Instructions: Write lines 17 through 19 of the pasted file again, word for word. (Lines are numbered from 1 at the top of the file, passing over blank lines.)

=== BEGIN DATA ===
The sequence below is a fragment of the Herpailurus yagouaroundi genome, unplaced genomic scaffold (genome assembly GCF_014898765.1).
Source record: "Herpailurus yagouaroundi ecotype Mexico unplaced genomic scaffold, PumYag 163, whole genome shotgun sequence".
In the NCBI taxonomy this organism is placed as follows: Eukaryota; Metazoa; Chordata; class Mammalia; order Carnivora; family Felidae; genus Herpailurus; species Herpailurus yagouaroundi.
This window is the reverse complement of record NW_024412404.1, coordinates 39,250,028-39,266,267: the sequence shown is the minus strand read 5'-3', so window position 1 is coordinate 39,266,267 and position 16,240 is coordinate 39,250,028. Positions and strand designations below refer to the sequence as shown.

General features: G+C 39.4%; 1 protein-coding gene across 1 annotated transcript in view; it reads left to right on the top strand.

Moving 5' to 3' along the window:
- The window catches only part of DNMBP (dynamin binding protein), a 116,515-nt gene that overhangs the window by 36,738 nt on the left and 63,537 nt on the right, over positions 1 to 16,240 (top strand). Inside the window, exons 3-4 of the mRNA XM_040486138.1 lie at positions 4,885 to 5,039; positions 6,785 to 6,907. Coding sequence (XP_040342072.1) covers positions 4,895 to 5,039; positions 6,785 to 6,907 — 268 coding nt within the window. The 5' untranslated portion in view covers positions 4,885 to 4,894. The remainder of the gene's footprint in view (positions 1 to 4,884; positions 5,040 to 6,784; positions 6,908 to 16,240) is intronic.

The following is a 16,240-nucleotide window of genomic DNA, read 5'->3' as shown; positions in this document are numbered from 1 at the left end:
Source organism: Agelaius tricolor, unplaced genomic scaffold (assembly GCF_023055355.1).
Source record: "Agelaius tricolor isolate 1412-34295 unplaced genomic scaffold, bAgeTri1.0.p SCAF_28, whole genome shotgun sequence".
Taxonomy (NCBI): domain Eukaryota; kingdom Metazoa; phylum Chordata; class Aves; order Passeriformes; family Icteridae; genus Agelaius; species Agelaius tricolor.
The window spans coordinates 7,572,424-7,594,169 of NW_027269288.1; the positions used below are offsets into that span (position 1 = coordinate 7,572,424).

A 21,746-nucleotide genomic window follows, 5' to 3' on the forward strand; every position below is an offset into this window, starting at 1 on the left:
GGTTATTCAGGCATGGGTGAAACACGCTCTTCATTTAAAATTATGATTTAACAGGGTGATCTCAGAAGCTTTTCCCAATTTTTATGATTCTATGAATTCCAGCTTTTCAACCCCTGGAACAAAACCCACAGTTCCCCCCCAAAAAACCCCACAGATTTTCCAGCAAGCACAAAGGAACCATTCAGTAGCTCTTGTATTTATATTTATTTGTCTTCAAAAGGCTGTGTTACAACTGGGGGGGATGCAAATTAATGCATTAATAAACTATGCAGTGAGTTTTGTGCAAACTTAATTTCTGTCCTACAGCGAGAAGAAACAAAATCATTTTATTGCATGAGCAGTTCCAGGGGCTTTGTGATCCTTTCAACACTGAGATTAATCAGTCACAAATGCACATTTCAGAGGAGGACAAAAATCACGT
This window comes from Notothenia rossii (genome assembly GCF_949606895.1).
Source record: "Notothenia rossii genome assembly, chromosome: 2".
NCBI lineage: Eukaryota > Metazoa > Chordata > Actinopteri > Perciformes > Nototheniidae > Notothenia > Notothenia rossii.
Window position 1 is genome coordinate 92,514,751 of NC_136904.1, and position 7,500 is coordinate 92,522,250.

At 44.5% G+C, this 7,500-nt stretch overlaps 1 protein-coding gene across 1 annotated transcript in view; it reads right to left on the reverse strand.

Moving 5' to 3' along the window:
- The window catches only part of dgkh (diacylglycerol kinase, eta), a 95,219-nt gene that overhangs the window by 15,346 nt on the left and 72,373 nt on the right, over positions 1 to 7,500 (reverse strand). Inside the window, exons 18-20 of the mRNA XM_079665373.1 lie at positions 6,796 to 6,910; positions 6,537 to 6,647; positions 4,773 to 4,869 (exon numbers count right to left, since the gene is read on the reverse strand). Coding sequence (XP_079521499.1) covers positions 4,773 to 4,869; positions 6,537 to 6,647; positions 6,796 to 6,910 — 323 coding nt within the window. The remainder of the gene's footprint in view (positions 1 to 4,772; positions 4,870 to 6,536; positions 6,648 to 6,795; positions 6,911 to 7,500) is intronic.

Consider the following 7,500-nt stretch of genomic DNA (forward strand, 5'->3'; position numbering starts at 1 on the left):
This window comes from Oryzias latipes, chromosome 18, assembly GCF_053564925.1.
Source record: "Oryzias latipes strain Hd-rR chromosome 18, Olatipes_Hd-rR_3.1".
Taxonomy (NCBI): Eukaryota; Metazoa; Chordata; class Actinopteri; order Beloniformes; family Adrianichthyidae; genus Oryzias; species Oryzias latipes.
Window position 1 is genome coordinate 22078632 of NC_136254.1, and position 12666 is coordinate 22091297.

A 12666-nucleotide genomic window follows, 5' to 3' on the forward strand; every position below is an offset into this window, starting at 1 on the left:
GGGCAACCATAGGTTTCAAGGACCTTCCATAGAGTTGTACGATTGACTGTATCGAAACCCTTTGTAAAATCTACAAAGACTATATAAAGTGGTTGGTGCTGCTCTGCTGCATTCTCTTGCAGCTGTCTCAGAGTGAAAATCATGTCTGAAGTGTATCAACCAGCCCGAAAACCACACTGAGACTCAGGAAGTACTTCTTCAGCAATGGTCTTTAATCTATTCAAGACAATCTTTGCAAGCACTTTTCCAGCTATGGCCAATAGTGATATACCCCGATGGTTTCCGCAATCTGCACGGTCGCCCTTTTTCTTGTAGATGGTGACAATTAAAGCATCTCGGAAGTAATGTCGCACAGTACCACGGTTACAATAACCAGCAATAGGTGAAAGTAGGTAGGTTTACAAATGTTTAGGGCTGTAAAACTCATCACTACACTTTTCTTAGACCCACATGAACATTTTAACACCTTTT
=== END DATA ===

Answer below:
NCBI lineage: Eukaryota > Metazoa > Chordata > Actinopteri > Perciformes > Nototheniidae > Notothenia > Notothenia rossii.
Window position 1 is genome coordinate 92,514,751 of NC_136904.1, and position 7,500 is coordinate 92,522,250.

At 44.5% G+C, this 7,500-nt stretch overlaps 1 protein-coding gene across 1 annotated transcript in view; it reads right to left on the reverse strand.